time, I’ve rarely not seen the knee flex or the knee
movement look symmetrical. Next, grab the club, and at this point, you’re just trying to match
up what you felt in your pivot but doing it with a club in your hand. Keep your mind quiet. If you put some thought
in your conscious head and try to manufacture something, it’s just not gonna work very well, so once you’ve felt it,
just take the golf club, try to feel that at the top. Just try to match it up
so that the club arrives and you feel like you’ve
finished your pivot, kind of synchronizing those up. It takes a few minutes away from the ball whether or not you’re at the golf course to kind of master this and feel it. Have the poise not to just jump
in front of a pile of balls and try some new swing thoughts
and start hammering them. Spend a few minutes in
front of the mirror. It’s pretty simple if you’ll do that. Well, I hope that was helpful for you concerning right knee
flex in the golf swing. Hope you have some
success practicing that. Please subscribe to the
channel if you like the video. We have a lot of content
that’s there for you. ScratchGolfAcademy.com’s my home website. Have full, in-depth courses in every aspect of the
game there, thanks again.

8 thoughts on “THE PERFECT RIGHT KNEE FLEX IN YOUR GOLF SWING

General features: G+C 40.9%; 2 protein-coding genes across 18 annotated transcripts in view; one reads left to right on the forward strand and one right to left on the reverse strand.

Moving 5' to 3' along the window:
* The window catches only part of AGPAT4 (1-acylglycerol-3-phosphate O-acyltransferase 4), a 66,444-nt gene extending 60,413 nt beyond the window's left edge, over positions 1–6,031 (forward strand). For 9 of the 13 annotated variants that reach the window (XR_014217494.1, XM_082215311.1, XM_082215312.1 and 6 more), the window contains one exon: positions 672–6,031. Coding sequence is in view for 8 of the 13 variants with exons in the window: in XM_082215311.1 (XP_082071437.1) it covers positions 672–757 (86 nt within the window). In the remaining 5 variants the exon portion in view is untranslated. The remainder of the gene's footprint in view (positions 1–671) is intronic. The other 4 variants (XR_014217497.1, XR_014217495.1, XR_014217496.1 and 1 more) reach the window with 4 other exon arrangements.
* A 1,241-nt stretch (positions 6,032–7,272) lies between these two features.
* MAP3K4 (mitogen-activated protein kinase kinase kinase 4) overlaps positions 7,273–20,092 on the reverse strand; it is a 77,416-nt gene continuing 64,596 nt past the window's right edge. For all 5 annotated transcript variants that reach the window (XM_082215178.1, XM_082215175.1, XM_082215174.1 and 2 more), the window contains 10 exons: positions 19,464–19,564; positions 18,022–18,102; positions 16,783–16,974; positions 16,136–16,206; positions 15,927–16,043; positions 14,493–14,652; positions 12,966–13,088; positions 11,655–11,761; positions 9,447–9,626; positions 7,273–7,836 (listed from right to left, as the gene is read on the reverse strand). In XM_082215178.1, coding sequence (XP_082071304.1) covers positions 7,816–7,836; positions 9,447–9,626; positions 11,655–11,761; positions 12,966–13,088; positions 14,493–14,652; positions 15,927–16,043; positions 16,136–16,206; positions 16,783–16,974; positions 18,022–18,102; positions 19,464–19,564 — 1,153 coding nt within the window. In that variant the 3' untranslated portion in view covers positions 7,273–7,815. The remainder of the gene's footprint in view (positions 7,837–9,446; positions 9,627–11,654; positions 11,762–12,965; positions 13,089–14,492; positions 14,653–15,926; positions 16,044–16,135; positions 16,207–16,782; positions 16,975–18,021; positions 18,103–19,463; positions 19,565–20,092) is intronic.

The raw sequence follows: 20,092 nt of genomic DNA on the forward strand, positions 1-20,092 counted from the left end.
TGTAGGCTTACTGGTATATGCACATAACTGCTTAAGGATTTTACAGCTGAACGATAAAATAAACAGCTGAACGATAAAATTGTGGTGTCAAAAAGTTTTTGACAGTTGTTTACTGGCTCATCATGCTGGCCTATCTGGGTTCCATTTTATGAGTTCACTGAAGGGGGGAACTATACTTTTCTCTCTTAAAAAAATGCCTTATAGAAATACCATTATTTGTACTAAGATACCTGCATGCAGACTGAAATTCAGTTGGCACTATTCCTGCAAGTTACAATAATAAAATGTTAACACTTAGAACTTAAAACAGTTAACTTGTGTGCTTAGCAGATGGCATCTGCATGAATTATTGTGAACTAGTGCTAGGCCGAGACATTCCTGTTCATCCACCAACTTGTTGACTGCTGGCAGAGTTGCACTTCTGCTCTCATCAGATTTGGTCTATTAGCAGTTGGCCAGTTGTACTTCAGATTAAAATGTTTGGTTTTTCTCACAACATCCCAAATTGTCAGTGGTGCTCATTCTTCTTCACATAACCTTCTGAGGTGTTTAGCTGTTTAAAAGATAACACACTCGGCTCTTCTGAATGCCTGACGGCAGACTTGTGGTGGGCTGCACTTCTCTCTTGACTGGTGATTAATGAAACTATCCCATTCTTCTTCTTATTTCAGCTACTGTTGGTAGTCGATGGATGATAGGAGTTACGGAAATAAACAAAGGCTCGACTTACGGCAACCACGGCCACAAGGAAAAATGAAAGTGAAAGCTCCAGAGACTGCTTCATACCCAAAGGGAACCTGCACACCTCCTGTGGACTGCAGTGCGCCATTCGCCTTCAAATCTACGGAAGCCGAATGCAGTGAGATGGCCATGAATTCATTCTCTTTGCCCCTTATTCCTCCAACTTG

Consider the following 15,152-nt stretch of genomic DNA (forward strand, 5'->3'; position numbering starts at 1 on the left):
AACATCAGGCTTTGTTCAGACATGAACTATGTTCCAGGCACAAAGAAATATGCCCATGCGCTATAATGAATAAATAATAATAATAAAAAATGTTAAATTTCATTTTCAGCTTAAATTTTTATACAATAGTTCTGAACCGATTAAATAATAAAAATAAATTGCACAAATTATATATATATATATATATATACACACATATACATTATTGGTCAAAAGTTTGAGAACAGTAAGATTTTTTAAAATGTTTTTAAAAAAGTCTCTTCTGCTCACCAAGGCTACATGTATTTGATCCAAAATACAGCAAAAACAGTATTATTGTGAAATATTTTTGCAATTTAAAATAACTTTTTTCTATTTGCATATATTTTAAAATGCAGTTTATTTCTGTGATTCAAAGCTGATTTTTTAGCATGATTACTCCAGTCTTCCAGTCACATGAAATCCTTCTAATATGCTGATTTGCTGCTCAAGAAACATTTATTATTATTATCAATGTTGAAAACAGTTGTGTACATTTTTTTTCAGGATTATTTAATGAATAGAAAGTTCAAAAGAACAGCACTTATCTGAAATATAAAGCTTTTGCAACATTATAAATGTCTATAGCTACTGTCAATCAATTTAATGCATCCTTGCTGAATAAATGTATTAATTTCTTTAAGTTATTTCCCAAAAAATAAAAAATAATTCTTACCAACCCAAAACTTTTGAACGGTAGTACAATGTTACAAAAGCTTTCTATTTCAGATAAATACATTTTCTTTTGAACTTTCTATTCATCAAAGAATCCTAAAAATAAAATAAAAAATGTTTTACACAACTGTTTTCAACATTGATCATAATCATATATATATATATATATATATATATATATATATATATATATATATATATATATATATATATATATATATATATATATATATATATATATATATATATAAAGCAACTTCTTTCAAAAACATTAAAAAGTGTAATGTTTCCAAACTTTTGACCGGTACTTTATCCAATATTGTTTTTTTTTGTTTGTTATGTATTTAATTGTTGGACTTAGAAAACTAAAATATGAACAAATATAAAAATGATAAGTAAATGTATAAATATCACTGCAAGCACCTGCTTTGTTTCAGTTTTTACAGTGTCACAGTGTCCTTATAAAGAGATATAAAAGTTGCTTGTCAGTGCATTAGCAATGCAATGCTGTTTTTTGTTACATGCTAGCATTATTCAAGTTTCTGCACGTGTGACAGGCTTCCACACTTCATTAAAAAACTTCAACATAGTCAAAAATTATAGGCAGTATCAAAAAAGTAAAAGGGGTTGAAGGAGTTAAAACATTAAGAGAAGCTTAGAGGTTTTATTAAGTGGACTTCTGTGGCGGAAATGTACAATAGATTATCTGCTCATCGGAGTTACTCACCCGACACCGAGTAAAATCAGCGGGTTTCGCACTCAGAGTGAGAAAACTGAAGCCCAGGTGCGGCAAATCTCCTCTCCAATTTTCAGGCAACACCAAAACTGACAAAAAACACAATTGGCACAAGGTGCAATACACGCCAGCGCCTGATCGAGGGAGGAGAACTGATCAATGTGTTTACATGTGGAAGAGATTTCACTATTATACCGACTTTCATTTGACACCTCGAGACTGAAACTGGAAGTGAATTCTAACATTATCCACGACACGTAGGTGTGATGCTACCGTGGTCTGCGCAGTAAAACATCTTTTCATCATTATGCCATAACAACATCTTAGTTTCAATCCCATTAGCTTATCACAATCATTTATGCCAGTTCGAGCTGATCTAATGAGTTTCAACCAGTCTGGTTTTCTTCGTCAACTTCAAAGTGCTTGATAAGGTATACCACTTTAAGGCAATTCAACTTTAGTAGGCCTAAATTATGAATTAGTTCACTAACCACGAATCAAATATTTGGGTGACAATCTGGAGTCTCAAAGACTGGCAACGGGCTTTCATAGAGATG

1. I'm almost a yr into my first yr of golf and have made much progress with consistent iron shots, but a lot of times I hit the ball straight at about 20-30 degree angle to the right of my target. I think that is because my right knee is outside that vertical plane line. My right leg looks much like Jordan's on the upswing, but unlike his follow thru, my knee stays outside the vertical line. Gonna work on this and i bet it helps me keep the ball on my target line.

  2. If the knee extends past the line to much would that be considered early extension which may be causing my problems with heeled shots?

  3. Interesting. Something else to check. Pretty simple. I'd like you to have a video on how to bounce the ball off the club face like you do in the beginning of the video. Thanks

  4. Many golfers because of lack of flexibility due to age or physical issues can not separate their hip turn from their upper body turn back or through the ball. What would you suggest as to swing techniques for these golfers….there are many golfers in this category. Thx. Tom

  5. Hey Adam. Love your golf coaching and see your sub's are starting to show the recognition you deserve – your approach to coaching is straight forward and concise. I have in the past name dropped your channel in a few comments I've left in other YouTube vlogs here in UK so I hope the success continues! 👏👍🤘

  6. You are my favorite golf instructor. I have become a better golfer since watching your videos. Your videos are easy and enjoyable to watch.